Finding shell casings can be extremely difficult. A Los Angeles Police Department officer not authorized to speak to the media tells WIRED they’ve spent “hours” searching for bullet casings. Just because officers don’t find evidence of gunfire, they say, doesn’t mean it didn’t happen.
While SoundThinking says its alerts are reviewed by its Incident Review Center before being sent to the police, in Pasadena, officers who investigated ShotSpotter alerts reported that the suspected gunfire was sometimes something else entirely: a car backfiring, construction noise, or fireworks, Knock LA reported.
Chris Baumohl, an EPIC Law Fellow and coauthor of the petition to the DOJ, tells WIRED that our findings confirm what the nonprofit wrote in their petition in September: that ShotSpotter surveillance disproportionately occurs in communities of color. He also alleges that the technology primes police to go into minority communities believing that shots are fired, whether accurate or not. The result, Baumohl argues, is that community members are more likely to be picked up on bench warrants, misdemeanors, and for other reasons unrelated to guns.
In February, a leaked internal report from the State’s Attorney’s Office in Illinois’ Cook County, where Chicago is located, found that nearly a third of arrests stemming from a ShotSpotter alert had nothing to do with a gun, Baumohl points out. On February 13, Chicago mayor Brandon Johnson, a vocal critic of ShotSpotter, said the city won’t renew its contract with SoundThinking.
According to SoundThinking’s Chittum, the idea that police show up to ShotSpotter alerts ready to make arrests is speculation based on a few high-profile incidents. Instead, he argues that ShotSpotter provides law enforcement with accurate data to engage the community safely. “It allows police to knock on a door and tell residents, ‘Hey, we got a report of gunfire, we are just checking to see if everyone is OK. Did you hear anything? Did you see anything? If you do, please call us; we care, and we’ll come.’”
Ultimately, Chittum argues, ShotSpotter is simply a tool. When used correctly it can help police-community relations. “It’s up to the police to decide how they use it,” he says.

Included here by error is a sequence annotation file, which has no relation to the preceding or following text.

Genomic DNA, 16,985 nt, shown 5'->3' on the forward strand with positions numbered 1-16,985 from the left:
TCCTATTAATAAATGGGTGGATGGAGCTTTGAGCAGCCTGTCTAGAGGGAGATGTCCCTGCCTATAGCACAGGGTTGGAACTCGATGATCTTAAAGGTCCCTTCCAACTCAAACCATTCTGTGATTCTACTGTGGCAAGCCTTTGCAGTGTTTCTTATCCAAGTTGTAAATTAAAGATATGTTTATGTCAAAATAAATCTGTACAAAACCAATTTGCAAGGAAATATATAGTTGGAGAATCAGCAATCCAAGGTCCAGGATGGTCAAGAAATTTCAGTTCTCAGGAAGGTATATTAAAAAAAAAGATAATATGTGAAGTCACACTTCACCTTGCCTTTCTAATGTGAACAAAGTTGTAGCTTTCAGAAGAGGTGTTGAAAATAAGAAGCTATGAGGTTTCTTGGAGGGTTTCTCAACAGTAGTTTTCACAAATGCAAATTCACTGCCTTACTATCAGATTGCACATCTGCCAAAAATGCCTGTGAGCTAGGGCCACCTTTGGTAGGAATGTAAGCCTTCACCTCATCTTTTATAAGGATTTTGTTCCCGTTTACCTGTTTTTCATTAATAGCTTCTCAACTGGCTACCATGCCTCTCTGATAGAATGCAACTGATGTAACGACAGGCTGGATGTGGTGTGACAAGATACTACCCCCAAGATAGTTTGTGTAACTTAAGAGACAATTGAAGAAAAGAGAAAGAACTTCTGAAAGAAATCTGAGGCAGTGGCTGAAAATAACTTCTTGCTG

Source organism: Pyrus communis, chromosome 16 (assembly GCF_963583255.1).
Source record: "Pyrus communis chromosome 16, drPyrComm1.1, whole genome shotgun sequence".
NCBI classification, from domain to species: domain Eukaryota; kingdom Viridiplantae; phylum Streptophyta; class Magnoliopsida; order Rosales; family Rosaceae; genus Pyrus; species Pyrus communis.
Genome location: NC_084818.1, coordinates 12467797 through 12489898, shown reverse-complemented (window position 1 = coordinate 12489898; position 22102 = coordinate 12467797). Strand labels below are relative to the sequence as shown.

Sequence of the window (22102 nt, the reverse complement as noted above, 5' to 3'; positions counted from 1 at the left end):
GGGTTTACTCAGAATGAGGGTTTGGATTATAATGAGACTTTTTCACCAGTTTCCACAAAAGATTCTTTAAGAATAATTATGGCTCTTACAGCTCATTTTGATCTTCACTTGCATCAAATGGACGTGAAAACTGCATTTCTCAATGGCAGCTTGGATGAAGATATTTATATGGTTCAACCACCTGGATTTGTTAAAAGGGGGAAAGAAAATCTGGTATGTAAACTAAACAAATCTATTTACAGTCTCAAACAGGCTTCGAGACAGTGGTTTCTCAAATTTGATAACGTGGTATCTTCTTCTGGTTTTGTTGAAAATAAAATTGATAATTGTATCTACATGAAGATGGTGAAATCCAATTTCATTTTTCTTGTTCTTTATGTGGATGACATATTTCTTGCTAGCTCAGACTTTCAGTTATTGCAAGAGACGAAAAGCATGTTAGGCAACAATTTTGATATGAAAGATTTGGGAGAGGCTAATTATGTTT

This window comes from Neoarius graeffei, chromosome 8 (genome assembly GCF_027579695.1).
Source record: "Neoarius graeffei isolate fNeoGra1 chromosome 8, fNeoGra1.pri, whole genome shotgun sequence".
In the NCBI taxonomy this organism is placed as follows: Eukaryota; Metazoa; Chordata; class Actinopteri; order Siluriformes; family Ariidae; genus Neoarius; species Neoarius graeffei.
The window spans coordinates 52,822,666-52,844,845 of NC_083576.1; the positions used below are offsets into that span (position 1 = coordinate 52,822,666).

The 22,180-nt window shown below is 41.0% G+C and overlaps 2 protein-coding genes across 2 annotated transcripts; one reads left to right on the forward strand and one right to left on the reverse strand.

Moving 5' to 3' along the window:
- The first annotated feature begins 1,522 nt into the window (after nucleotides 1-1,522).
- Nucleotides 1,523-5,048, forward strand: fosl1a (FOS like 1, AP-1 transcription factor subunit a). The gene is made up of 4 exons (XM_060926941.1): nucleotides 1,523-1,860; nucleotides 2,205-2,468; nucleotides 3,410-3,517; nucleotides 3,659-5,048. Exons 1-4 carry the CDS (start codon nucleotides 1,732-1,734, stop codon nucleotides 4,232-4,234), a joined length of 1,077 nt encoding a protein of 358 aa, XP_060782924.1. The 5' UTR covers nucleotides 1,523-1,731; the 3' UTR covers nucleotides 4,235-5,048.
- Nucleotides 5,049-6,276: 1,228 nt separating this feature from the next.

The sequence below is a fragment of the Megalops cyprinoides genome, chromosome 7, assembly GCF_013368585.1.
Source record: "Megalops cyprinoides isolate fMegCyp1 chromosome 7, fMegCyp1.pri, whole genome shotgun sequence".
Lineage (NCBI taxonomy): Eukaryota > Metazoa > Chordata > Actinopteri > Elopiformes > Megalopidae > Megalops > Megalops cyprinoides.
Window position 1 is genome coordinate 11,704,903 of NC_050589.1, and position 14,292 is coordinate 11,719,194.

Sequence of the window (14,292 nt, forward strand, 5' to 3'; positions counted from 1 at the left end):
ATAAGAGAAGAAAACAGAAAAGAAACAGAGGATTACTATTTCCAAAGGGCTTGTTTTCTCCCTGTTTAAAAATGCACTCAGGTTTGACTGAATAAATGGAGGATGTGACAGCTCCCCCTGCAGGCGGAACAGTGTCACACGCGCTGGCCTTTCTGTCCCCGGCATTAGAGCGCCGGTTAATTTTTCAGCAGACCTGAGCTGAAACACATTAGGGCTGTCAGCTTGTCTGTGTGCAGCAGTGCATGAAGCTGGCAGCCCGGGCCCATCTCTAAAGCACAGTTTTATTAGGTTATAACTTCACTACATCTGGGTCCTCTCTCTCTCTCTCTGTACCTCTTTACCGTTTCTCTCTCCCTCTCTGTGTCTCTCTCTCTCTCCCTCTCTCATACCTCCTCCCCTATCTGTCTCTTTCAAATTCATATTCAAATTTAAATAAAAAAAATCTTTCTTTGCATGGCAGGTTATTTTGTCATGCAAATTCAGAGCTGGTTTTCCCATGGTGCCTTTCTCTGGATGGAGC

But what happens on the ground often paints a more complicated picture than what Chittum describes. WIRED reviewed body camera footage and police records of a 2022 ShotSpotter arrest in Cincinnati. According to the records, at 8:21 pm on New Year’s Eve, police officers were dispatched to an area where two loud sounds were picked up by SoundThinking sensors. When the officers arrived, they quickly detained a tall man in a blue hoodie and black jacket who was standing near the corner where the technology had indicated gunfire.
According to police records, there were nine officers on the scene that night. Body camera footage shows one of the officers rifling through the man’s pockets as others milled around. Some pointed their flashlights at the ground or in the windows of parked cars. Others chatted, speculating about the potential whereabouts of bullet casings.
“I’m glad we could come out and help,” a sergeant watching the man being searched tells the officer standing next to him.
Police never found a bullet casing, gun, or bullet hole. They arrested the man anyway. After running his name through their on-car computer, they discovered he had warrants out for his arrest. He had failed to appear in court for traffic violations.
Additional data analysis by Matt Casey, data science content lead at Snorkel AI, a firm that helps companies with AI projects and builds custom AI with its data development platform.
Updated 2/23/2024, 12:15 pm EST to clarify that the list of sensors included in the document WIRED obtained may not include every ShotSpotter microphone.
Source : Wired